Table 4. Test Result- Effect of Parents’ work situation during the COVID 19 pandemic on children VG playing time

Likewise, a growing body of literature has investigated the effects of video gaming on sleep patterns. Researchers have found that frequent video gaming, especially at night, has been associated with delayed bedtimes, a shorter sleep duration, increased sleep-onset latency, and more daytime tiredness (Adam et al., 2007; King, 2013; Van den Bulck, 2004; Zimmerman, 2008). Because video gaming is often a night-time entertainment activity, teenage students are generally found to start playing in the late afternoon after they finish their online classes, if ever they showed up to the video conferencing classroom meeting. Playing during the first hours of the evening and at night brings to a relevant sacrifice of time of sleep. Therefore, each additional hour of nighttime video gaming delays bedtime, which, in turn, affects children’s wake-up time. With insufficient sleep, teenage students find it difficult to get up in the morning to attend their online classes. The observation approach used by the researcher helped examine students’ engagement and feedback as well. While secretly sitting next to my child during his Zoom or Hang out Meet class, I observed the behavior of his classmates, and took notes on everyone’s participation, if any, and noted down the behavior displayed during the 40-minute class (laughters, comments, camera and audio mode…etc.). A very important finding concerned signs of tiredness (yawning, the cheek resting on the palm of the hand…); these were more apparent during morning classes. This confirmed that bedtime delays due to gaming affects students energy and well-being in the following day. As classes start at 9 or even 10 a.m. and finish at four p.m. at the latest, a higher rate of absenteeism was noticed in the early morning compared to early afternoon. In sum, the findings from the current study suggest two conclusions. First gaming volume was found to be negatively related to bedtime, rise time and fatigue, which all affect online class attendance and work engagement. Second, children’s home schooling commitments are not taken as seriously as in-person classes.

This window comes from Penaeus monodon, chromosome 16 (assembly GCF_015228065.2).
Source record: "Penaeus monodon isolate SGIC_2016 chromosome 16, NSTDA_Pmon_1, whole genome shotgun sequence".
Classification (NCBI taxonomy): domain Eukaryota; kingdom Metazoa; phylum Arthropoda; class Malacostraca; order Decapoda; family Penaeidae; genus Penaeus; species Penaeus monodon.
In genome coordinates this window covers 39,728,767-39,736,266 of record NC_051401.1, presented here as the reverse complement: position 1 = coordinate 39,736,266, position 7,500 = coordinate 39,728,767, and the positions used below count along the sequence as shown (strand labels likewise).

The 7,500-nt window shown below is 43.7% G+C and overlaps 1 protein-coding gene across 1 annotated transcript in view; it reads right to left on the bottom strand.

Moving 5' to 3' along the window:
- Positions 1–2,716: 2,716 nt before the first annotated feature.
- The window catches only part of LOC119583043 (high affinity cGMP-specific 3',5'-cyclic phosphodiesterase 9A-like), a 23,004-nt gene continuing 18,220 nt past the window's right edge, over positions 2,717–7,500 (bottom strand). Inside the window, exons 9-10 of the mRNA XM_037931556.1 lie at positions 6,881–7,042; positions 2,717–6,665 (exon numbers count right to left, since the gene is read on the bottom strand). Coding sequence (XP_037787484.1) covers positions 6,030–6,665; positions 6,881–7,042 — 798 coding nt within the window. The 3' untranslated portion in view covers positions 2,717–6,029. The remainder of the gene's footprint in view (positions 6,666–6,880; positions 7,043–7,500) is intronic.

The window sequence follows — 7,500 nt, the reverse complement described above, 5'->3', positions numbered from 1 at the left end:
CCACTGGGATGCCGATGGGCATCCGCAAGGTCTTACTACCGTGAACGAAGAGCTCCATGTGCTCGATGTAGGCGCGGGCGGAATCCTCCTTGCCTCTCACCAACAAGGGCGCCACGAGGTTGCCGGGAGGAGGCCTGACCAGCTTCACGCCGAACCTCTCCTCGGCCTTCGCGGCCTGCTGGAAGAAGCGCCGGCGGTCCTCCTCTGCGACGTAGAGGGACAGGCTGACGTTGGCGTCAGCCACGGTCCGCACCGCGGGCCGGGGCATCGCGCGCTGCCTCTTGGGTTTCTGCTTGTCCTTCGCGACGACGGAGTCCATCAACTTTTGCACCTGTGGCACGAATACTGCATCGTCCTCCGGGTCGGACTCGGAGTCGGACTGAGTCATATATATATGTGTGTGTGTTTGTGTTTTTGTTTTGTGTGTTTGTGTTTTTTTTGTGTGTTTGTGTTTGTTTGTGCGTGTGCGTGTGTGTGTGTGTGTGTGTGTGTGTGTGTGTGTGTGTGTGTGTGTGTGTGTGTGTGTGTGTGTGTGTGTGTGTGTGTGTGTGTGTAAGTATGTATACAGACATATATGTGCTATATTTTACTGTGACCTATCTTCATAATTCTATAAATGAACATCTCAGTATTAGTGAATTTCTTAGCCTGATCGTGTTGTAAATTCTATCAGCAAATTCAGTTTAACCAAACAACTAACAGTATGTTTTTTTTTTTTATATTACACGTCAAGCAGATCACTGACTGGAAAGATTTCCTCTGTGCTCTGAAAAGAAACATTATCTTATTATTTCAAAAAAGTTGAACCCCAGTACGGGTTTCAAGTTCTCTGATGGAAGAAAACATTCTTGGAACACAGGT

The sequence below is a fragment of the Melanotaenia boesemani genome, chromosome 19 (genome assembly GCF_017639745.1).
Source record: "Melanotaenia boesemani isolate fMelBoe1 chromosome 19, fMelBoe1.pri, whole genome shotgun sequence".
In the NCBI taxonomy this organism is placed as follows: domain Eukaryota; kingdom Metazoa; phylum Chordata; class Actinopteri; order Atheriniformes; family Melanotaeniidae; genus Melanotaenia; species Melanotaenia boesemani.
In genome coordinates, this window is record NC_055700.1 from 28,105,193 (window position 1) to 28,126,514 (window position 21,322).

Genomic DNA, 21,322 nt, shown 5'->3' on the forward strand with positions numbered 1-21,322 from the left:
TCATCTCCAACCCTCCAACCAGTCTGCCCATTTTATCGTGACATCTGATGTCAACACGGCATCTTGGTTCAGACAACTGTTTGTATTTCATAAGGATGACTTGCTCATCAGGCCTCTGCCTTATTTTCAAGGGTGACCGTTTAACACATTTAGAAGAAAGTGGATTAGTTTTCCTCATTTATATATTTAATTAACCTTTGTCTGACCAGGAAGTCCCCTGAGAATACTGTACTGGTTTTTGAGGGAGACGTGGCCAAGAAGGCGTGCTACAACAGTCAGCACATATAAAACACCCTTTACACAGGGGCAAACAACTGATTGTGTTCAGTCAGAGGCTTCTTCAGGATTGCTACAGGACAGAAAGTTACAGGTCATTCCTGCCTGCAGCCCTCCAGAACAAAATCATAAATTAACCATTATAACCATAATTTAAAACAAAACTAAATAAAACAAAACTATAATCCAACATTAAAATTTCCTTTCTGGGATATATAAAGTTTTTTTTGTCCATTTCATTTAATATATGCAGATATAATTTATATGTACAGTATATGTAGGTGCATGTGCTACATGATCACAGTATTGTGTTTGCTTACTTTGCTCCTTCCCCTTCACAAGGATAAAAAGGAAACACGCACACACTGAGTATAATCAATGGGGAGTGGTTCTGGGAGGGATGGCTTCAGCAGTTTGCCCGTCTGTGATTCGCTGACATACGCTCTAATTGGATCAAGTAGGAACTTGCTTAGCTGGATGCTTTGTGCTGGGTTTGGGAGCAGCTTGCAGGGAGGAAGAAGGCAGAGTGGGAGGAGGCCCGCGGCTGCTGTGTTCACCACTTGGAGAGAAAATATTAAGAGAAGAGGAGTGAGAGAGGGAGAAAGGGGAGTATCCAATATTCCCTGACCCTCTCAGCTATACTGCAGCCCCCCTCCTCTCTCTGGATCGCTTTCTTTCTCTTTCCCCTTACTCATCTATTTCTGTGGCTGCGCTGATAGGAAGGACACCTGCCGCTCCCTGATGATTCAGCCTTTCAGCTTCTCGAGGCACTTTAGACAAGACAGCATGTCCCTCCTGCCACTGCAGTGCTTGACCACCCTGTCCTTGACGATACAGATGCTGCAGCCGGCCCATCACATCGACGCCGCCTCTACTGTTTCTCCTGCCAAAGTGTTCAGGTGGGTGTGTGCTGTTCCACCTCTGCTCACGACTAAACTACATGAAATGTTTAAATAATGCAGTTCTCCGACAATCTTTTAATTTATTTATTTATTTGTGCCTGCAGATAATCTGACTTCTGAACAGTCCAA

The fight against the COVID-19 outbreak has been unique. In spite of being primarily a health crisis, it has impacted all industries. Education, for example, has changed dramatically. National efforts have been made to make use of technology in support of remote learning on an unprecedented scale. Meanwhile, since students are confined home for an extended period of time, they were found to spend more time on video games than during normal school days. Video games, which during the best of times, have been blamed for their negative influence on teenagers, are found, in the present study, to induce some to abandon their online classes. Repeated and continuous exposure to video games during the current at-home order apparently caused teenage students to become so addicted that it interfered with their attendance at virtual classes. The results clearly indicated decreases in virtual class attendance due to video game playing that is generally congruent with late sleep. This issue has led to a widespread concern among parents, teachers and policy makers. As children cannot be held accountable for this sudden, dramatic and unprecedented change in education, it is suggested to schedule an earlier academic start, program a beginning of the year diagnostics to figure out students’ levels and problems and assign remedial courses for those in need.  To conclude, we think that the continuous development of new information technologies will lead to an increasing variety of new leisure activities. To the extent that these technologies engender attractive and entertaining activities especially within contexts where extreme needs and emotions are ample, they are likely to affect time children and teenagers spend in schoolwork and other recreational activities.